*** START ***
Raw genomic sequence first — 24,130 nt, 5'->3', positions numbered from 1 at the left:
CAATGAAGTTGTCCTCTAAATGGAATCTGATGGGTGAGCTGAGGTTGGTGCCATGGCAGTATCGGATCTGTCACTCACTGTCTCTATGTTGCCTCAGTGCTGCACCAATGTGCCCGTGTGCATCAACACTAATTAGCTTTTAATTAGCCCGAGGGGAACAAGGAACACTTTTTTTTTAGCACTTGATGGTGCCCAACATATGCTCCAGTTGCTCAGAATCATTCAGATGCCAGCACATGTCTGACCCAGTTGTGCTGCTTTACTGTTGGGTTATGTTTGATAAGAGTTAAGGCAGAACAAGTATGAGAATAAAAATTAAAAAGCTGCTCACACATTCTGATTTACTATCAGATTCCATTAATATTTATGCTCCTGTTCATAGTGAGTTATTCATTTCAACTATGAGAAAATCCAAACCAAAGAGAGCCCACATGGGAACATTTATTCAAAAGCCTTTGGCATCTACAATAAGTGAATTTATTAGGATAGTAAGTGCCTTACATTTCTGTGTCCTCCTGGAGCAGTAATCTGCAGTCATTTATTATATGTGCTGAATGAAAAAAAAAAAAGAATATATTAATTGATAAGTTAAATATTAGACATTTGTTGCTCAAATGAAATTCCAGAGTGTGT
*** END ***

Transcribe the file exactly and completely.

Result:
Raw genomic sequence first — 24,130 nt, 5'->3', positions numbered from 1 at the left:
CAATGAAGTTGTCCTCTAAATGGAATCTGATGGGTGAGCTGAGGTTGGTGCCATGGCAGTATCGGATCTGTCACTCACTGTCTCTATGTTGCCTCAGTGCTGCACCAATGTGCCCGTGTGCATCAACACTAATTAGCTTTTAATTAGCCCGAGGGGAACAAGGAACACTTTTTTTTTAGCACTTGATGGTGCCCAACATATGCTCCAGTTGCTCAGAATCATTCAGATGCCAGCACATGTCTGACCCAGTTGTGCTGCTTTACTGTTGGGTTATGTTTGATAAGAGTTAAGGCAGAACAAGTATGAGAATAAAAATTAAAAAGCTGCTCACACATTCTGATTTACTATCAGATTCCATTAATATTTATGCTCCTGTTCATAGTGAGTTATTCATTTCAACTATGAGAAAATCCAAACCAAAGAGAGCCCACATGGGAACATTTATTCAAAAGCCTTTGGCATCTACAATAAGTGAATTTATTAGGATAGTAAGTGCCTTACATTTCTGTGTCCTCCTGGAGCAGTAATCTGCAGTCATTTATTATATGTGCTGAATGAAAAAAAAAAAAGAATATATTAATTGATAAGTTAAATATTAGACATTTGTTGCTCAAATGAAATTCCAGAGTGTGT